Sharing The Joy Of Dancing


In August of 2012, I wrote an article entitled "No Dead Bodies Dancing". This is an expansion of that basic concept. "Full Body Dancing" refers to using every muscle in the dancer's body (head to toe). Generally speaking, most dancers dance through their feet and arms. The goal is to get the whole body involved to such an extent that the "Full Body" is actually a "Singularity".

Almost all beginning Ballroom Dancers learn to dance from the floor up. The dancers are first exposed to "Foot Patterns". A "Foot Pattern" is a sequence of steps that creates a specific action. An example would be a simple "Box Pattern", an "Open Break Pattern", etc., etc. The dancer focuses on memorizing the pattern sequence from a foot movement point of view. The result is that the dancer gets totally engrossed with the geometric pattern of the feet. It takes quite a bit of repetition of the foot movements in the pattern before he/she is even aware of anything else. At this point the only part of the body being used is the feet. There is hardly any awareness of the legs that are attached to the feet.

As the dancer has more repetition and experience with the foot patterns, the focus starts to shift towards the fact that there is another person involved in the movement. This gets a little tricky, especially for the leader, because there is something else going on besides just the feet. It is like trying to walk and chew gum at the same time, but just a little more complicated. Now that there is another person involved in the movement, consideration must be made for the relationship between the two partners. We now have hands, arms and shoulders (as part of the "Dance Frame"), involved in the movement as well as the feet. Plus, there is another whole person to consider!

The "Dance Frame" maintains the awareness of the partner and the physical relationship between the two partners. At this level of dancing, the "Dance Frame" this is the only physical contact between the partners. The forward physical connection of the "Dance Frame" is a key element in maintaining the dance relationship between the partners. Now instead of there being TWO of everything (feet, hands, arms, and shoulders) there is FOUR of everything. This is why I call it a "Four Legged Animal".

Previously in this article, I defined "Full Body Dancing" as using every muscle in the dancer's body (head to toe). Using the muscles that are directly causing the physical movement is just normal body operation. Generally speaking, at this stage of dancing, the muscles of everything below the hip sockets are active and involved. The "Frame" is toned but "STILL" and barely involved. The rest of the body is pretty much dead! How are the muscles that aren't directly involved in the actual act of movement used (activated)?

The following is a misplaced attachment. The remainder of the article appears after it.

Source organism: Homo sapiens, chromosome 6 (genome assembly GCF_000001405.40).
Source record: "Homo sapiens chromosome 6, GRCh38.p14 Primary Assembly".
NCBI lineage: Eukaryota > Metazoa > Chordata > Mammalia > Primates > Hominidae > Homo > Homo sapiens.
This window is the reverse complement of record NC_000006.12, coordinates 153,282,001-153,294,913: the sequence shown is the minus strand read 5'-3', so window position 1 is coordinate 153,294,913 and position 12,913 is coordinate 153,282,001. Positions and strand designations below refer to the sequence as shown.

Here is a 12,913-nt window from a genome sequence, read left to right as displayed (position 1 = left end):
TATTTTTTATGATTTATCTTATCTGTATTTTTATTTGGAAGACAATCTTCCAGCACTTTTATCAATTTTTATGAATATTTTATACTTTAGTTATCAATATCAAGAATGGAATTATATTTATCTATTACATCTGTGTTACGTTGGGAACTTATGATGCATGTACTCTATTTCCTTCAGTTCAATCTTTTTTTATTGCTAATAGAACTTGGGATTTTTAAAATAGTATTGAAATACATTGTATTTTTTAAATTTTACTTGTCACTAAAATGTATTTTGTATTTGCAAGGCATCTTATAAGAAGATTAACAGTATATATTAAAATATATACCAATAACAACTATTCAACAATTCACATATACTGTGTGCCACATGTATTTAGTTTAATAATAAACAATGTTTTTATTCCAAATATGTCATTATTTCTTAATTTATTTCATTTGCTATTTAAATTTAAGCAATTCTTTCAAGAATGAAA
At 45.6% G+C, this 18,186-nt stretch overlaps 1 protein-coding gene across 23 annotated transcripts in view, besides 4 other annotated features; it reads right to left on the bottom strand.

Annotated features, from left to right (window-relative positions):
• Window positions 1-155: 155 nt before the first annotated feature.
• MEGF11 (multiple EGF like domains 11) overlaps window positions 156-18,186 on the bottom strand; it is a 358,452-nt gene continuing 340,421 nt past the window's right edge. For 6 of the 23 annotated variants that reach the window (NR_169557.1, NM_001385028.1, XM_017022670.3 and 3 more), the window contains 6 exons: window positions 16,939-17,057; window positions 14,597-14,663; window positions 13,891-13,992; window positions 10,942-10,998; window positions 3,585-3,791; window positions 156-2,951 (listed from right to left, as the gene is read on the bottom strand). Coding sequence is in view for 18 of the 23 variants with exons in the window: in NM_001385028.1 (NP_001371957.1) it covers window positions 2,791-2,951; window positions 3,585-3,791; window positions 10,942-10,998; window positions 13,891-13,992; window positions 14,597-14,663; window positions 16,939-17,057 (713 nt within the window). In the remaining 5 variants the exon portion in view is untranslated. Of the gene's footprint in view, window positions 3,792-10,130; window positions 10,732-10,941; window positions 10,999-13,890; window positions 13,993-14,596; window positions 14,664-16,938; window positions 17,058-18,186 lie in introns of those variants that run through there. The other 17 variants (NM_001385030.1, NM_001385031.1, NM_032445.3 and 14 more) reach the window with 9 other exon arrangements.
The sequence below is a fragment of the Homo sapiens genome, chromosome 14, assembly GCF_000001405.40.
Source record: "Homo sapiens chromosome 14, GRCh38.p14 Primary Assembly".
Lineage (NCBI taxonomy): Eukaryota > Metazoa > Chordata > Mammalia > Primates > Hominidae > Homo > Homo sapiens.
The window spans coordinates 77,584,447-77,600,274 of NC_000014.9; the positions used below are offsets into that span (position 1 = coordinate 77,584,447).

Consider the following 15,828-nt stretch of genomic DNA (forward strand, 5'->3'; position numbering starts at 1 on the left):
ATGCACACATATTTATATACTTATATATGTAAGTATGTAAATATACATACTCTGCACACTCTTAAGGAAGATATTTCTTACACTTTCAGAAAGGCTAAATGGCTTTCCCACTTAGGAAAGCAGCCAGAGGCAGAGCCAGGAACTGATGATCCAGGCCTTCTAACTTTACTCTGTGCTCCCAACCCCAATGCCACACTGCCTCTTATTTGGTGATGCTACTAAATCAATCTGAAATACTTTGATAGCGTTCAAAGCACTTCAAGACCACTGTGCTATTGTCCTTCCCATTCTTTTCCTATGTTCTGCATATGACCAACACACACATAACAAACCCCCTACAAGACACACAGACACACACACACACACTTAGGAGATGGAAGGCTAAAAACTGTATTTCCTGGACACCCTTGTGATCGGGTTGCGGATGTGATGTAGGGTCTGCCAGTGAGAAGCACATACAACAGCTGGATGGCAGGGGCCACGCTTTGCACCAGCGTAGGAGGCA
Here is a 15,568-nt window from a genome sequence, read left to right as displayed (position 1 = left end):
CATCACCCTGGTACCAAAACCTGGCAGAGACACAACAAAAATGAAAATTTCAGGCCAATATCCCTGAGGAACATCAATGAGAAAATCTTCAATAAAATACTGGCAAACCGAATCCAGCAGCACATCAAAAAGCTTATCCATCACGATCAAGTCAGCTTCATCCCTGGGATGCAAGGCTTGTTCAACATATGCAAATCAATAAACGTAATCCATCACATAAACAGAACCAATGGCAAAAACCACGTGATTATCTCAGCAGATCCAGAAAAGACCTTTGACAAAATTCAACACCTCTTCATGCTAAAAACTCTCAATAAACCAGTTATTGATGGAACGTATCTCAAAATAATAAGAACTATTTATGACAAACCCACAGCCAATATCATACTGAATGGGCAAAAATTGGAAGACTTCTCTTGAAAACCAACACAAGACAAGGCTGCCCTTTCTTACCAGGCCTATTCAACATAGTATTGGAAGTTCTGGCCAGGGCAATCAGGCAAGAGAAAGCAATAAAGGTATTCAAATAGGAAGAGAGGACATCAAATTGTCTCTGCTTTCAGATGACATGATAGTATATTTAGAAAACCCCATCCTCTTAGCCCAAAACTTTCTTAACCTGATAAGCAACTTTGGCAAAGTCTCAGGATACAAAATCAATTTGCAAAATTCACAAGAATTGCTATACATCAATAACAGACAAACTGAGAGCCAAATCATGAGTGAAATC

This is kind of far out but it illustrates my point. Have you ever seen a can of fishing worms? If you look inside the can, the worms are all moving inter-twined and moving in different directions but not going anywhere. It is like they are doing isometric exercises. The muscles are being activated and exercised but it is more of an internal action. It is possible to activate a dancer's body in the same manner.

There is an amazing difference in the feeling between dancing with a partner that is using their whole body compared to dancing with a partner with a dead body. This is not something that you can just turn on whenever you dance. It needs to be part of your life so it is there all of the time naturally. When you drive a car, most of your body is just sitting there dead with a few muscles being used here and there. Make an effort to keep your whole body activated all of the time in your normal every day life. Eventually it will be normal. Your posture will improve, your balance will improve, your general body muscle tone will improve, etc., etc.

At the higher levels of Ballroom Dancing, there is more physical body contact in the partnership. The closer the dancers are together, the easier it is to move as a "Singularity". The parts of the body that don't physically touch can actually be connected logically. After a while the dancers can't tell the difference between a physical connection and a logical connection. This logical connection accommodates the "Full Body Dancer".

The attraction of Ballroom Dancing is the physicality of the "Singularity". Don't just touch your partner when you dance, feel your partner physically and logically. Get the whole body involved to a point that the partnership disappears and what is left is a single physicality, the "Singularity".